• Full support for Dependency Injection, contexts, Facelets (JavaServer Faces), RichFaces, ICEfaces and web EJB, etc, java persistence API, JSP, spring, struts, servlets, web services and Hibernate frameworks.
  • Code completion is an absolute breeze, and NetBeans is always the first IDE to support the latest versions of JDK, Java EE, and JavaFX. 
  • Code templates are another good feature, specifically when you are glued in with a keyboard for speed coding. 
  • Support for auto-formatting of code per the defined rules. Auto inserting brackets, braces, and quotes. 
  • Auto code folding, Ex – for methods, import statements, comments, etc
  • Autosuggestion of names of fields and variables, chain completion, static import completion, import management, JPA completion, and much more. 
  • Award-winning GUI builder that offers drag and drop tools to build desktop applications using Swing and NetBeans Platform.
  • Recent enhancements include integration with Gluon Open JFX samples, and improved working with Gradle and Maven. 

Check out more  features of NetBeans open-source Java IDE  here at – NetBeans Features

If you are working in an Oracle ecosystem, there is no better option than NetBeans, it offers seamless support for GlassFish and Payara. You can register and access the Oracle database, Oracle Weblogic application server, Oracle Java Cloud Service, Oracle Coherence Server, MySQL, and much more, directly from within the IDE. 

Historically, Netbeans was first released (pre-release) in 1997 as a student project in the Czech Republic. You can download NetBeans here at – Download NetBeans.

You may also like: IntelliJ vs Eclipse vs NetBeans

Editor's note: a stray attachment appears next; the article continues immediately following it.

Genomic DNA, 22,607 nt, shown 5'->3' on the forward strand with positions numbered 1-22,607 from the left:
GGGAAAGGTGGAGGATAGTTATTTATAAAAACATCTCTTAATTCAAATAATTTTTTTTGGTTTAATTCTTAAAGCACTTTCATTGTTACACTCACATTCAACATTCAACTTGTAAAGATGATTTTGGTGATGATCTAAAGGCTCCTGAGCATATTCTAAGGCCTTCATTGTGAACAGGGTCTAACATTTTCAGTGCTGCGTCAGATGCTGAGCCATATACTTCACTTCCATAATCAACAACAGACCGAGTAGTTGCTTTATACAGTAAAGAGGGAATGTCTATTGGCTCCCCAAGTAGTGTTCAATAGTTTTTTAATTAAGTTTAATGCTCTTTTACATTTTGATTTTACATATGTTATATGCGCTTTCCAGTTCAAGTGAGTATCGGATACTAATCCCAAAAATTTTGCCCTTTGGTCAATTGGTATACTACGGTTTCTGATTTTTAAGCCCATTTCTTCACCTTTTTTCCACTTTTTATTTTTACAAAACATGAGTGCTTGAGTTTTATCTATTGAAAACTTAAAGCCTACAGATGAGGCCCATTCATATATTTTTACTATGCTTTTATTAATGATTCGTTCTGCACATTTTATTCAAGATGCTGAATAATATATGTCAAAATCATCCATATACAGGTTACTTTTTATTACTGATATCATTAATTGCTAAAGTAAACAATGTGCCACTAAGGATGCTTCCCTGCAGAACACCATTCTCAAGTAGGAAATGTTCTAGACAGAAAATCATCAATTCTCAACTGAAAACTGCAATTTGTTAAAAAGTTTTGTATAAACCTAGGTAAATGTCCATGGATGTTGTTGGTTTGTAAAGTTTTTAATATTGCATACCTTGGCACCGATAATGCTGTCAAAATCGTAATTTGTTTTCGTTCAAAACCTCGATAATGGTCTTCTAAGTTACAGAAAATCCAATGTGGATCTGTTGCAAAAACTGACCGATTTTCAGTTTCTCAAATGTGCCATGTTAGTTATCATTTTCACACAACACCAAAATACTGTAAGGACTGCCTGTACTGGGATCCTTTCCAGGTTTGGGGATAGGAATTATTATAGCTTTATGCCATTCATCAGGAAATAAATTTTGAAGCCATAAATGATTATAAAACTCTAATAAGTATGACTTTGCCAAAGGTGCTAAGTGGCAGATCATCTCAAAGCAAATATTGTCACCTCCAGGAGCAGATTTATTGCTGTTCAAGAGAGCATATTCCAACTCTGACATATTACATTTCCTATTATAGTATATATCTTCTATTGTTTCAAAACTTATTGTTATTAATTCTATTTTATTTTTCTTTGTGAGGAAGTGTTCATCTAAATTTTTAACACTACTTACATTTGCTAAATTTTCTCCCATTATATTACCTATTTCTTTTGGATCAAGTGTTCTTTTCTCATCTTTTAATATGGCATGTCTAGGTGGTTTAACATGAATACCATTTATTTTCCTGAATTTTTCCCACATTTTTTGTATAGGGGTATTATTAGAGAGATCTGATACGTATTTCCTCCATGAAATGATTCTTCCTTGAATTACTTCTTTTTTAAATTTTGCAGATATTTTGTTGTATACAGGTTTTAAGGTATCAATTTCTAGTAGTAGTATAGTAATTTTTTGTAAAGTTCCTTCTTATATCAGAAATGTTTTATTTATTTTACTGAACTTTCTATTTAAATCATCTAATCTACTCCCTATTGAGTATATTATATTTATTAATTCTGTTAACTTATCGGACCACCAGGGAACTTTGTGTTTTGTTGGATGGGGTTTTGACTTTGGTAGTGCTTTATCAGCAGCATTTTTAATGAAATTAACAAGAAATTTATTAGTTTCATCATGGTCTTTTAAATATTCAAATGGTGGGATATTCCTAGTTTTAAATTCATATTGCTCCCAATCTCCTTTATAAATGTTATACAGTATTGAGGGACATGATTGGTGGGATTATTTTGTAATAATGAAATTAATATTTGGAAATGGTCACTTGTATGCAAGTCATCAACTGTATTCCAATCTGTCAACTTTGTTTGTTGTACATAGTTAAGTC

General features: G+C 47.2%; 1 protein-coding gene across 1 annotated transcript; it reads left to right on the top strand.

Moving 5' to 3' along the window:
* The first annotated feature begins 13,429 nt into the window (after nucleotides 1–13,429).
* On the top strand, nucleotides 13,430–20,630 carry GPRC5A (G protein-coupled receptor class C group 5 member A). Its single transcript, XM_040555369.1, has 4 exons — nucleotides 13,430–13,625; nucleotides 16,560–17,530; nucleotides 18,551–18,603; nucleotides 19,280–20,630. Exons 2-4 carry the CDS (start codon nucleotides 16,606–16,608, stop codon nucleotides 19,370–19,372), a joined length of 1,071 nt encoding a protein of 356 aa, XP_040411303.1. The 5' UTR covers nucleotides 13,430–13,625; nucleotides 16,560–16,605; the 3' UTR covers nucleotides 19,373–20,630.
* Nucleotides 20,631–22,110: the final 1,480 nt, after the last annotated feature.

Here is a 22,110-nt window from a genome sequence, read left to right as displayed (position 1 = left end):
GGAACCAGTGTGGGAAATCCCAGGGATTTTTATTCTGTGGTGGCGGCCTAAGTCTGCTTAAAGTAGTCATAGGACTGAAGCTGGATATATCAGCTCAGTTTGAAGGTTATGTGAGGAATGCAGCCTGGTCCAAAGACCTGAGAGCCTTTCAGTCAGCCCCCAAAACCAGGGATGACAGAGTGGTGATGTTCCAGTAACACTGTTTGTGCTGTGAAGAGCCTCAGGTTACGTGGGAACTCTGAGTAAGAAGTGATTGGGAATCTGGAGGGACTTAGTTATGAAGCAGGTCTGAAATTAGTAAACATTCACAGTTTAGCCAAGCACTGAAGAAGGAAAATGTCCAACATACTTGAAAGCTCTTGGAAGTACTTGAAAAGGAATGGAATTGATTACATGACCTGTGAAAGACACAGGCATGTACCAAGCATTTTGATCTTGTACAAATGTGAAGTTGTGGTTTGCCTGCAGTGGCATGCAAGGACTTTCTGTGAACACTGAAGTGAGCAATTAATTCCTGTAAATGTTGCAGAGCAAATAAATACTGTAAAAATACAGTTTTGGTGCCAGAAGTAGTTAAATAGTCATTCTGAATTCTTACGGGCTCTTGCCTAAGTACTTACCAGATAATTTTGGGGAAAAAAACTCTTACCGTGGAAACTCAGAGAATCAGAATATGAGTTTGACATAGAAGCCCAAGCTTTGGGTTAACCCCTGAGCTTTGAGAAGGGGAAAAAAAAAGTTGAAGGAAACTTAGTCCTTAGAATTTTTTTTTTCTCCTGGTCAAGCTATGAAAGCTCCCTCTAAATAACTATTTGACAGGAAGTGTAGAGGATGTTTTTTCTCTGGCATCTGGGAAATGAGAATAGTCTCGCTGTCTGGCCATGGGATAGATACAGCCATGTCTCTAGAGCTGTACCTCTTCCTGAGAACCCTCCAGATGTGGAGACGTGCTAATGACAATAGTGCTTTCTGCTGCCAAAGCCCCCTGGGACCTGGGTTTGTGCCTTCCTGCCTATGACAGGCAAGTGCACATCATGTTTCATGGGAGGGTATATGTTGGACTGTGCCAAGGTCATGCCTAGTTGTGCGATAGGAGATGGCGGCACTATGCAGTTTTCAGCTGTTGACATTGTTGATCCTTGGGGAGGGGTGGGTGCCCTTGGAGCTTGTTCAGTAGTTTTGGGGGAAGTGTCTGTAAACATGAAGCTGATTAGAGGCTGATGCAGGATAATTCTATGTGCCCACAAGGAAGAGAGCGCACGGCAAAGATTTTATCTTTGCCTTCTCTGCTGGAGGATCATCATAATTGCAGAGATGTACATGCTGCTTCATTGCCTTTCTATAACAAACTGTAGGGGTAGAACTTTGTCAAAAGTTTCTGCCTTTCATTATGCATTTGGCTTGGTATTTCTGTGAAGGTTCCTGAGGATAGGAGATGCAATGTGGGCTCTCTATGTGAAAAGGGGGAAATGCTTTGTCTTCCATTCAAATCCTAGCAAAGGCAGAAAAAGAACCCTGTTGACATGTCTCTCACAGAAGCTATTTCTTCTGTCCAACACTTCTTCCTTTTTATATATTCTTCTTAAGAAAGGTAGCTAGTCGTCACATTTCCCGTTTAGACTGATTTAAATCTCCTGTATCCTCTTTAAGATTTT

5. BlueJ

BlueJ is another lightweight Java IDE for beginners and is used by millions of students and beginner programmers. BlueJ is created by Kings College London and supported by Oracle, with an aim to keep things simple for beginner programmers. Historically, it was developed and released by Michael Kölling back in 1999.

You can run BlueJ on Mac OS X, Windows, Linux, and all other platforms that support Java/JavaFX 11. You can also run it from a USB stick without installation, pretty cool!

One of the key features that BlueJ brings to the table is its graphical Shell/REPL for Java where you can interact with objects, inspect objects while the program is running, visual object inspection and display field values during debugging, passing objects as parameters, call methods and invoke java expressions on the fly without compiling.

The BlueJ team loves it and offers free support to users for anything related to installation issues, compatibility issues, etc., and all. They also have a Blueroom website that offers many resources for teaching and interacting with other educators using BlueJ around the world. 

You can read more about BlueJ here at – BlueJ Free IDE 

6. DrJava

Looking for a lightweight IDE for java programming? DrJava is a good choice, developed and maintained by the JavaPLT team at Rice University, Houston, Texas. 

DrJava does not compete with the heavyweight Enterprise-grade IDEs like Eclipse, NetBeans or IntelliJ and is mainly meant for students and beginner developers for learning and creating school/research projects.

You can quickly set up and start writing Java code within a few minutes, just download the jar file and you are good to go. Windows and Mac OSX apps are available as well.